The complete guide to getting paid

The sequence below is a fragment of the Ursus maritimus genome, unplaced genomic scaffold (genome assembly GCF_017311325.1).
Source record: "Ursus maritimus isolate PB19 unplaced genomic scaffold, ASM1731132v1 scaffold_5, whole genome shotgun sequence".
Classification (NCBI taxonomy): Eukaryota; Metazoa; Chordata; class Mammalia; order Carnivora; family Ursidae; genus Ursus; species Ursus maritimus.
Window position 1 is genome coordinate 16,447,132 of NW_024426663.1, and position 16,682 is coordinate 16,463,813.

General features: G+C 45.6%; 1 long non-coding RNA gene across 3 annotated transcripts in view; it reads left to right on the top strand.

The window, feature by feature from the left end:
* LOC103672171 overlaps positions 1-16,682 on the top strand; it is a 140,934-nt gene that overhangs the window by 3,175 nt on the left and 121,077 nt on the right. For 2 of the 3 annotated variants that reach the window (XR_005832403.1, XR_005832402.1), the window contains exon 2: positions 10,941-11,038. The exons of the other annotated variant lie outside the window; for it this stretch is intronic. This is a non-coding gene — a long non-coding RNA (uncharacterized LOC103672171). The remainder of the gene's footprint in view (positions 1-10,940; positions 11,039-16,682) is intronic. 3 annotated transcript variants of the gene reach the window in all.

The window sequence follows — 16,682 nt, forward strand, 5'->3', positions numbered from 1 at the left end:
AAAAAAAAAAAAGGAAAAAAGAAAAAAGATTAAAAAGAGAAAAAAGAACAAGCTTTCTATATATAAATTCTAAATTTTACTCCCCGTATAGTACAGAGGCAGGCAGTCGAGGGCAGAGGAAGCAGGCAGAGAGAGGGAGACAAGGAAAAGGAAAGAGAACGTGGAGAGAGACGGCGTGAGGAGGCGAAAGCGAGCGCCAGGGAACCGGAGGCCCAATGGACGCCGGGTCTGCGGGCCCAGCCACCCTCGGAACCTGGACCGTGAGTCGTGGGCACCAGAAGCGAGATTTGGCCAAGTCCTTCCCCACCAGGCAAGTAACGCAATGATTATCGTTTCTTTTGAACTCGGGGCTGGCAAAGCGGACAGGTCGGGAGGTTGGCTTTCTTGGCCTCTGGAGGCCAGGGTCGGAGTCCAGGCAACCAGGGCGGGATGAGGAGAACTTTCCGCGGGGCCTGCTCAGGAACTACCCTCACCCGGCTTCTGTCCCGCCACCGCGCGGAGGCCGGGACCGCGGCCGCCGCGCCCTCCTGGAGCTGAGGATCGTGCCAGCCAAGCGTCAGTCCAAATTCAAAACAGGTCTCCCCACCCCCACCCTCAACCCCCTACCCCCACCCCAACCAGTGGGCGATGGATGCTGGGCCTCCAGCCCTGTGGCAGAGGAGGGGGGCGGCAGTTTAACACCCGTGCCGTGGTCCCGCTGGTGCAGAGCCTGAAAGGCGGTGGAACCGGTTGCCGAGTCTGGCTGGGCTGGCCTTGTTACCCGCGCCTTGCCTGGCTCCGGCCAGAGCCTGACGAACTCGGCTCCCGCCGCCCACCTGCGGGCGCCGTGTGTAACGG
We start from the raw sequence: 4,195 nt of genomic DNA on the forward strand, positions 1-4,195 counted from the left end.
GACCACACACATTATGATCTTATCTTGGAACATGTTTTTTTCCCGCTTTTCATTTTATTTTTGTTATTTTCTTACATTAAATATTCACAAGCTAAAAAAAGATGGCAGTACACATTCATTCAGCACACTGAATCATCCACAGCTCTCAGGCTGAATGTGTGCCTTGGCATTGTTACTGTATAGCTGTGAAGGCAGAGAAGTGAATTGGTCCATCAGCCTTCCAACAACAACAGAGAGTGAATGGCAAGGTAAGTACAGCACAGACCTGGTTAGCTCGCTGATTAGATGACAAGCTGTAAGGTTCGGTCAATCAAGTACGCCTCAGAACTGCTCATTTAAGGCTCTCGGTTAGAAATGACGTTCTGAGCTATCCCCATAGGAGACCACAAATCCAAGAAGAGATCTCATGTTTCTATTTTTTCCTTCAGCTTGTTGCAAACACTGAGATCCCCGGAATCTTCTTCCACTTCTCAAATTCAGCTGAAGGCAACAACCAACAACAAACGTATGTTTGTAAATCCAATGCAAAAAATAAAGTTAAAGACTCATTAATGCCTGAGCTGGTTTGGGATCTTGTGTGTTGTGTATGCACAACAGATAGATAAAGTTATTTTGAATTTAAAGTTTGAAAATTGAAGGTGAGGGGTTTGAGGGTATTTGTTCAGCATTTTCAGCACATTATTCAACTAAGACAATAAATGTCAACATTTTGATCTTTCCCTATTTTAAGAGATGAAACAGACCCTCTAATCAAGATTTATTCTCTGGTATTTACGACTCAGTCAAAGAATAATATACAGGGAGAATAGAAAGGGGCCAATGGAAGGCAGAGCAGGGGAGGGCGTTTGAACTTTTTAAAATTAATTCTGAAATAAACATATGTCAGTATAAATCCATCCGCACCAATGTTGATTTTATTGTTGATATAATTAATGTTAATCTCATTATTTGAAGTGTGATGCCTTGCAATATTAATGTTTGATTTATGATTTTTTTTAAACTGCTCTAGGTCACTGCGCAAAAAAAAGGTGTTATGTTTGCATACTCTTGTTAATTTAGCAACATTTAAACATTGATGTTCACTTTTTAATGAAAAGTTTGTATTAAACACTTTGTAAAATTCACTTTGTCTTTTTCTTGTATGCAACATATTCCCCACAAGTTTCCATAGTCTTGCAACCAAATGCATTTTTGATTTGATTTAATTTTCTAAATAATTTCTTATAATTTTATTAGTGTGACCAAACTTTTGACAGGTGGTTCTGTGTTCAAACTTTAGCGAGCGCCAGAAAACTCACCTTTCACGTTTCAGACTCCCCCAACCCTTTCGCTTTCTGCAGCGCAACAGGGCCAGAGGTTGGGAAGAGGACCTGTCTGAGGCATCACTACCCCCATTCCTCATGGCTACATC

One of the hardest parts of running a client service business or freelancing is getting paid. Figuring out what to charge, how to accept payments, chasing late payments, and handling issues can be really challenging. These things take up your time and energy (and they’re not billable), and when things go wrong it can negatively affect your cash flow and the future of your business. This BravelyGo Guide is here to help you with every aspect of getting paid for your hard work, from setting your rates with confidence to preventing late payments to handling clients who won’t pay like a pro. What’s covered in this guide: Chapter 1: Setting rates and prices Differentiating between cost and value Calculating your freelance and service rates Pricing products Additional resources and tips Chapter 2: Invoicing clients What is an invoice? How to create an invoice What to include in your invoice Four common invoicing mistakes (and how to avoid them) Chapter 3: Accepting payments from clients Different ways for your business to accept payments The pros and cons for each method How to decide which methods you should offer (and which we recommend) Chapter 4: Handling payment issues When clients are slow to pay When clients don’t pay When you get a chargeback When you get targeted by a scammer Chapter 1: Setting rates and prices More of us are diving into the world of self-employment. One recent report from Upwork and Freelancers Union showed that freelancers are forecasted to become the majority of the U.S. workforce in the next 10 years. And millennials already have a head start—almost half of these workers are already freelancing. As more nine-to-fivers take the leap into freelancing or running their own business as a consultant, one of the early obstacles they often face is putting a monetary value on their products or services. If you’ve only ever been paid a flat salary, it can be daunting to translate that to freelance or consulting rates. And because you generally have more overhead as a self-employed worker than you would as a salaried employee, you have to factor in these expenses when setting your pay rates—otherwise, your bank balance could end up far lower than you anticipated. So, how exactly do you figure out how to price your products or services? While rates will vary depending on your industry and experience, we’re here to empower you with a few common ways to calculate your rates so you can get paid fairly. Differentiating between cost and value The first step toward setting your rates and prices is understanding the difference between cost and value. These two concepts can help you understand how to set rates that not only pay your bills, but potentially turn a profit. Here are the definitions, boiled down to their essence: Cost: What you spend to produce your product or service. Price: Your pay rate. This is the financial reward from a client or customer for providing your product or service. Value: How much your product or service is worth to your client or customer. For example, a freelance graphic designer creates a logo for a client. Stock images and vector images cost $50 and it takes 15-20 hours to create the logo, costing $75 an hour in labor. The total cost is $1,125-1,500, but the logo is far more valuable than that to the client. Because the client can use the logo on their website, social media channels, and all their marketing materials, the value is more than the cost. As a result, the designer may charge $2,500 for the logo.